frequencies of nucleation of Cu crystallites, leading to the formation
of a Cu layer consisting of less-compact roundish grains with a rugged
surface morphology; the sodium citrate solution provided a dense
and compact Cu layer with large grains due to less frequent nucle-
ation of Cu crystallites. Structural properties of CuInS2 films and prop-
erties of solar cells with a structure of Al:ZnO/CdS/CuInS2/Mo/glass
derived from these two types of Cu layers revealed that the former
less-compact Cu layer was a much more preferable structure than
the latter compact Cu layer. Hence, we have proved that dense and
compact morphologies are not necessary for the precursor metallic
layers for fabrication of solar cells. This idea would be applicable for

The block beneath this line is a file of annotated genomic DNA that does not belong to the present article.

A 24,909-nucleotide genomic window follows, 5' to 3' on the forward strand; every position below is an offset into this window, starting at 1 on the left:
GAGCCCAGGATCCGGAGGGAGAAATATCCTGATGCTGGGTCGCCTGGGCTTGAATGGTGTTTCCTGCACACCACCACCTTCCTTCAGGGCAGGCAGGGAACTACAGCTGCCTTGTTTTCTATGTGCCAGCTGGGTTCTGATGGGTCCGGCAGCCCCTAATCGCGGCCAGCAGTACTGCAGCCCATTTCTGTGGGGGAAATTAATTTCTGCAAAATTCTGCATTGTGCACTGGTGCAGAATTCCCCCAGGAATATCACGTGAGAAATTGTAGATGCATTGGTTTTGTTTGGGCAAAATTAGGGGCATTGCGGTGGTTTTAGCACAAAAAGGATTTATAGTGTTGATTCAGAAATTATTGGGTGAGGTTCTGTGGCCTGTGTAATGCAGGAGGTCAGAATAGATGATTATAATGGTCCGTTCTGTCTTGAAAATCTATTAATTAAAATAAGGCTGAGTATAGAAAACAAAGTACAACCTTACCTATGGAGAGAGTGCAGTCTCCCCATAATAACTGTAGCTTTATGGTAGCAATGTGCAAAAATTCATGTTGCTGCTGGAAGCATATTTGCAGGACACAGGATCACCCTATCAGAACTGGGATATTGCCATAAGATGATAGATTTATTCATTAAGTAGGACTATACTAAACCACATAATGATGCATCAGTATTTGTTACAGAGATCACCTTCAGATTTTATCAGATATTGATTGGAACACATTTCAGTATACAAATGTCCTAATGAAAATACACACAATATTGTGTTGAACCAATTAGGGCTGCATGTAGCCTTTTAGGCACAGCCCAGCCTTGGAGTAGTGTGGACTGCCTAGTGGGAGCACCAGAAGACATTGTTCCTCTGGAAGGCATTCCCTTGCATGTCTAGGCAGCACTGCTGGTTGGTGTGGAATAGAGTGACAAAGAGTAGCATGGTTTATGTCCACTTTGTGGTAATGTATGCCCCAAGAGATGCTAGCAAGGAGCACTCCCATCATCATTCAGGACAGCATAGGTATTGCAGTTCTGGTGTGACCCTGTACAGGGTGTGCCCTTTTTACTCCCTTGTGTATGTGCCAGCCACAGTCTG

preparation of other thin-film compound solar cells based on Cu(In,
Fig. 5. J–V characteristics of Al:ZnO/CdS/CuInS2/Mo/glass cells made from (a) CIS(A) Ga)Se2 (CIGS) and Cu2ZnSnS4 (CZTS) absorbers using the electrode-
and (b) CIS(B). position technique.

those during Cu(B) deposition, leading to the decrease in compact-

ness of the resulting Cu layer (see Fig. 2).
Due to the incorporation of a sulfur component to transform Cu
This work was partially supported by The KAITEKI Institute, Inc.
and In stacked layers into a CuInS2 film, a significant volume expan-
The authors would also like to thank Dr. Ahmed Ennaoui (Helm-
sion should occur during sulfurization. Since the Cu(B) film formed
holtz-Zentrum-Berlin, Germany) for his stimulating suggestions and
a dense and compact structure (Fig. 2b), large volume expansion
stresses occurred at the interface between the Cu(B) film and Mo/
glass. On the other hand, use of the Cu(A) film could decrease in